At the start of the Revolutionary War, independence had its limits as patriots were surrounded by indigenous peoples and loyalists throughout the northern regions that straddled the colonial borders, and these foreign neighbors were far from inactive during the Revolution. Upper Canada, Lower Canada, New Brunswick, Nova Scotia, Newfoundland and especially the homelands that straddled colonial borders were far less foreign to the men and women who established the United States than Canada is to those who live here now. Jeffers Lennox, associate professor of history at Wesleyan University, describes how the participation of the loyal northern British provinces and indigenous nations—that largely rejected the Revolution as antagonists, opponents or bystanders—frustrated patriot ambitions, shaped the progress of the conflict and influenced the American nation’s early development.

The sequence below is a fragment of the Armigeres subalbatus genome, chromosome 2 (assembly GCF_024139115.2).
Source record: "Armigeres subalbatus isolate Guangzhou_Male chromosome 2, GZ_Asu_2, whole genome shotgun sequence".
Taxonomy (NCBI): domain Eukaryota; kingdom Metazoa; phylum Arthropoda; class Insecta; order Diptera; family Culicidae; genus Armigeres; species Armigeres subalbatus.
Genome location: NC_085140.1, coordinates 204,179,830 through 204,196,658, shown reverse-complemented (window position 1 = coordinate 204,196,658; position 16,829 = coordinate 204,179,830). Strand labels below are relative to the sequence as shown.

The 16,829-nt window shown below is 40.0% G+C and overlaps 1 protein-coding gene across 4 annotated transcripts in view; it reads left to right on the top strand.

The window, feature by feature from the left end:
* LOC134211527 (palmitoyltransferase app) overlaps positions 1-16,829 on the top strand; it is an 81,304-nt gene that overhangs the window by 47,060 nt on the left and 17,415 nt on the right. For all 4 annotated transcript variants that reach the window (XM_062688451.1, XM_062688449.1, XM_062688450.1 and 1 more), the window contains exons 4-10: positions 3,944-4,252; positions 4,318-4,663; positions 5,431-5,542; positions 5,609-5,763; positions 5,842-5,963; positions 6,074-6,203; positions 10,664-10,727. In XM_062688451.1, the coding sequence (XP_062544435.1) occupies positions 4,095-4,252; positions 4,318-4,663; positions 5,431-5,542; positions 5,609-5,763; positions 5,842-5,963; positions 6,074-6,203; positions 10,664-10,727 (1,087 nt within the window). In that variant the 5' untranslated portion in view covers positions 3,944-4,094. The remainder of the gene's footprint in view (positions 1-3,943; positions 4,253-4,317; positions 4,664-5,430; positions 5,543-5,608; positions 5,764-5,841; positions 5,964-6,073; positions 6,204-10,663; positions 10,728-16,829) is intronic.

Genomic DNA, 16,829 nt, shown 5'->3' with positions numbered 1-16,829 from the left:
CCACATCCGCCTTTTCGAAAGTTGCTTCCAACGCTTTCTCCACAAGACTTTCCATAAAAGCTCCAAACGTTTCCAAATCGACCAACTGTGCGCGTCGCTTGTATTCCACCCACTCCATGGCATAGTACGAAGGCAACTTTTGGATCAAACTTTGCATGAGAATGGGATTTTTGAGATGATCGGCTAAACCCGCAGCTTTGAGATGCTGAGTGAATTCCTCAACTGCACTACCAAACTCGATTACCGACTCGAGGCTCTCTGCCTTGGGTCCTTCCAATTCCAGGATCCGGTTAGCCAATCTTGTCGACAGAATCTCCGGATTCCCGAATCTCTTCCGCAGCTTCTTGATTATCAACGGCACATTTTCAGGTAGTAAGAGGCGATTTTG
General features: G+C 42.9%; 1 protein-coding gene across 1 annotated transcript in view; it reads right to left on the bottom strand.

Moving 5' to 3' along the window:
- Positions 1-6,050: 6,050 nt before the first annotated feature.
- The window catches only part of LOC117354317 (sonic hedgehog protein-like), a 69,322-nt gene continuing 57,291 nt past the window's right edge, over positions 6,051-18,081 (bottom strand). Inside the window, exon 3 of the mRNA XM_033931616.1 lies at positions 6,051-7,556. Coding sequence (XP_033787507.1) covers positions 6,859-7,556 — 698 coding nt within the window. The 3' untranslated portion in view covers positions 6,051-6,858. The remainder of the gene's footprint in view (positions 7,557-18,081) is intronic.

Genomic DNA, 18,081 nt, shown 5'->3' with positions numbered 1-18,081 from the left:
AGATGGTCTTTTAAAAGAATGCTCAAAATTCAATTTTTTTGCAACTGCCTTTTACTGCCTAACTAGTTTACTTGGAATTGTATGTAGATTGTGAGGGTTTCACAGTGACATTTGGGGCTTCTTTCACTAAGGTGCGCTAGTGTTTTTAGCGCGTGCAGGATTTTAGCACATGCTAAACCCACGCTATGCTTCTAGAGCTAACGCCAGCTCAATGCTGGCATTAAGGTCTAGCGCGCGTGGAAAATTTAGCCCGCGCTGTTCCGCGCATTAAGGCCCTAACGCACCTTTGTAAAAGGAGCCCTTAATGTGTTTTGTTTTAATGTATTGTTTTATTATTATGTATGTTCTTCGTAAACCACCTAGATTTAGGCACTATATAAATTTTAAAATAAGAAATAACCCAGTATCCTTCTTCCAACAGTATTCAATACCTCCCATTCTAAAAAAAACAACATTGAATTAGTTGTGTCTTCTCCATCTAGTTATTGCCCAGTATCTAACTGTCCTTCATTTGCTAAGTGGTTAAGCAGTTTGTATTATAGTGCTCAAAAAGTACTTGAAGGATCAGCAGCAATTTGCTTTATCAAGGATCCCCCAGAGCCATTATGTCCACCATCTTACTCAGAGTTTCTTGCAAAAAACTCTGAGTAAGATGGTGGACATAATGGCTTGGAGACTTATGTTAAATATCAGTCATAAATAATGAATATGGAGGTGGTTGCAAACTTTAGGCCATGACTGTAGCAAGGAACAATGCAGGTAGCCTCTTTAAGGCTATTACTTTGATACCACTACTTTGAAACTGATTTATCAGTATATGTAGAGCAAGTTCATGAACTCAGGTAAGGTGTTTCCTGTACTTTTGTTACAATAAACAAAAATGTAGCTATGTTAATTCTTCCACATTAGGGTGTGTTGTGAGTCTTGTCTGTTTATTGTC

About the Speaker
Jeffers Lennox is an assistant professor of history at Wesleyan University where he teaches courses on early North America, with a specific focus on the history of interactions between British, French, and Indigenous peoples. Before joining the academic staff at Wesleyan University, Dr. Lennox taught at Dalhousie University and the University of British Columbia. His first book, Homelands & Empires: Indigenous Spaces, Imperial Fictions, and Competition for Territory in Northeastern North America, 1690-1763 (University of Toronto Press, 2017) explored how the Wabanaki peoples, French settlers, and British colonists used borders, land use, and the language of geography to control territory in what is now Nova Scotia, New Brunswick and Northern Maine and won several awards including the Clio award from the Canadian Historical Association and the John Lyman Book Award from the North American Society for Oceanic History.